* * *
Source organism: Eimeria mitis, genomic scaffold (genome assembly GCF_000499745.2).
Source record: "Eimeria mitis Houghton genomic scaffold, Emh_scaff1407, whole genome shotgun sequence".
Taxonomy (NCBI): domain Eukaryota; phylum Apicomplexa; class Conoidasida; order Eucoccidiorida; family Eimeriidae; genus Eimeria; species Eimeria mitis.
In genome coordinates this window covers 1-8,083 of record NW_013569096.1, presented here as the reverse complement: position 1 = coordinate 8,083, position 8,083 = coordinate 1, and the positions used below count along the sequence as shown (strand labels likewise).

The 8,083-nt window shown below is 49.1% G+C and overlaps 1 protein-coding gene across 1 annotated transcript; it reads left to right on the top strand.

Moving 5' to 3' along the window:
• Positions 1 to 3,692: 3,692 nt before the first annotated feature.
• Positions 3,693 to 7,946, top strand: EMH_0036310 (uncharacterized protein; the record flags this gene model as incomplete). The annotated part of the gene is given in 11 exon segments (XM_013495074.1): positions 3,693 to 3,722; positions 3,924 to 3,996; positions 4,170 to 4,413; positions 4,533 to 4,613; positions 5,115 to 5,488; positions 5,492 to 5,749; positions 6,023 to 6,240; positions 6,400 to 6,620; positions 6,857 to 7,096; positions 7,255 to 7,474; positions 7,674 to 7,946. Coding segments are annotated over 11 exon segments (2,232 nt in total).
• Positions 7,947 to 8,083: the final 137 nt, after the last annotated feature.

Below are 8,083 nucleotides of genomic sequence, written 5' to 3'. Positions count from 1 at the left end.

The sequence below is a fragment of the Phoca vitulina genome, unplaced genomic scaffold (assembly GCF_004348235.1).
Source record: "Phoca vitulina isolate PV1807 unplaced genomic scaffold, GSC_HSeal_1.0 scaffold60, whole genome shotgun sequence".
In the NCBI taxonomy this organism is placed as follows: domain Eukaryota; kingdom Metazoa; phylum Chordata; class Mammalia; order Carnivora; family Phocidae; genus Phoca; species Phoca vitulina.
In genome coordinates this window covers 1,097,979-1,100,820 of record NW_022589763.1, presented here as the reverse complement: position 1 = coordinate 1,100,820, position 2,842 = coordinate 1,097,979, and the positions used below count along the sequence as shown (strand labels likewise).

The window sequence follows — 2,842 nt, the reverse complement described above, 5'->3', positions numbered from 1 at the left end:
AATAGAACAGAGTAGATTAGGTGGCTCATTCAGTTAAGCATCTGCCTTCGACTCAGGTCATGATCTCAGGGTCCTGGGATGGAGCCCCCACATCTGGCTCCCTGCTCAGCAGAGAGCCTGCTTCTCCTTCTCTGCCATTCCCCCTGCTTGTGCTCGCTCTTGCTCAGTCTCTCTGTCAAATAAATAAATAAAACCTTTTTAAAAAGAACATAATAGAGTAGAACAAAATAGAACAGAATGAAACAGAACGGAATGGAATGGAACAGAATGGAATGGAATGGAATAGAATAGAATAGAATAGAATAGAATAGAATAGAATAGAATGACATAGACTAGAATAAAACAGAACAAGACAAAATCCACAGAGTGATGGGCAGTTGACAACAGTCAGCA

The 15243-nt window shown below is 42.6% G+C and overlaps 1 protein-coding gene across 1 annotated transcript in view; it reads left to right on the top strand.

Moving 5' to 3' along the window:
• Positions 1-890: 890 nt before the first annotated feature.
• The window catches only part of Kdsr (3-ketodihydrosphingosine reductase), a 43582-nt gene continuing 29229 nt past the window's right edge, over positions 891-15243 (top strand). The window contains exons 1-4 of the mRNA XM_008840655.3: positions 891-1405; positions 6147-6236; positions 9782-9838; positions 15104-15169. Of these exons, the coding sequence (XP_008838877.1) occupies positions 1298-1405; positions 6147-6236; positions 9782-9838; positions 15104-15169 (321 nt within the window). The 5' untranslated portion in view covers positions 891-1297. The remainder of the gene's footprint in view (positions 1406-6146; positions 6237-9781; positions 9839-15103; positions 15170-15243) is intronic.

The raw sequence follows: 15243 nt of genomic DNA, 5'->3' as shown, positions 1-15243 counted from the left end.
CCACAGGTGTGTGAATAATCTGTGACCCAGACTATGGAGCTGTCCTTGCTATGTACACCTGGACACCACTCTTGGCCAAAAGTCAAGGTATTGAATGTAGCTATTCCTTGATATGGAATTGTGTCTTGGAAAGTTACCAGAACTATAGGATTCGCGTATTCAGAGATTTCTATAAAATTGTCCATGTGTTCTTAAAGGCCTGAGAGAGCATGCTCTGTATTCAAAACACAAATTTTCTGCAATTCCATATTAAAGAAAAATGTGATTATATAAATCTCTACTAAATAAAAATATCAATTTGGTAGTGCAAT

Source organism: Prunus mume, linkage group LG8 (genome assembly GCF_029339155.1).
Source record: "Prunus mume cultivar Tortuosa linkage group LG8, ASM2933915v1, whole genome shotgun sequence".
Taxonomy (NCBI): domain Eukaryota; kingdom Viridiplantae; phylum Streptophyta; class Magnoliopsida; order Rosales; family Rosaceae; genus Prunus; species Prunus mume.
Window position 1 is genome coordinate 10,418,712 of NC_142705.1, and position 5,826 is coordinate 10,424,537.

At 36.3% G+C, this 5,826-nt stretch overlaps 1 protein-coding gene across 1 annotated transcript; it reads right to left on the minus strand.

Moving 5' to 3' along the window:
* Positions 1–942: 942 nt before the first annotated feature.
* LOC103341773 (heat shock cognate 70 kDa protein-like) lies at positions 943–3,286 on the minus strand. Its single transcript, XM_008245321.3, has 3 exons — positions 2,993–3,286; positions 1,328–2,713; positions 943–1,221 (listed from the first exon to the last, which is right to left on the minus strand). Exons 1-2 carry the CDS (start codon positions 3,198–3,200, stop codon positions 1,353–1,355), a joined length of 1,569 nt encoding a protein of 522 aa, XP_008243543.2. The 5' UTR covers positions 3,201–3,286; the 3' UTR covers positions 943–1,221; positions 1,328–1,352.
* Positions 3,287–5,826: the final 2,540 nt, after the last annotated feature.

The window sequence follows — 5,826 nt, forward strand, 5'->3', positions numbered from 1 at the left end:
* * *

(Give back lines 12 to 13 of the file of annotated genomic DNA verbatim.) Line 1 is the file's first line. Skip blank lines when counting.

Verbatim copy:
Source record: "Phoca vitulina isolate PV1807 unplaced genomic scaffold, GSC_HSeal_1.0 scaffold60, whole genome shotgun sequence".
In the NCBI taxonomy this organism is placed as follows: domain Eukaryota; kingdom Metazoa; phylum Chordata; class Mammalia; order Carnivora; family Phocidae; genus Phoca; species Phoca vitulina.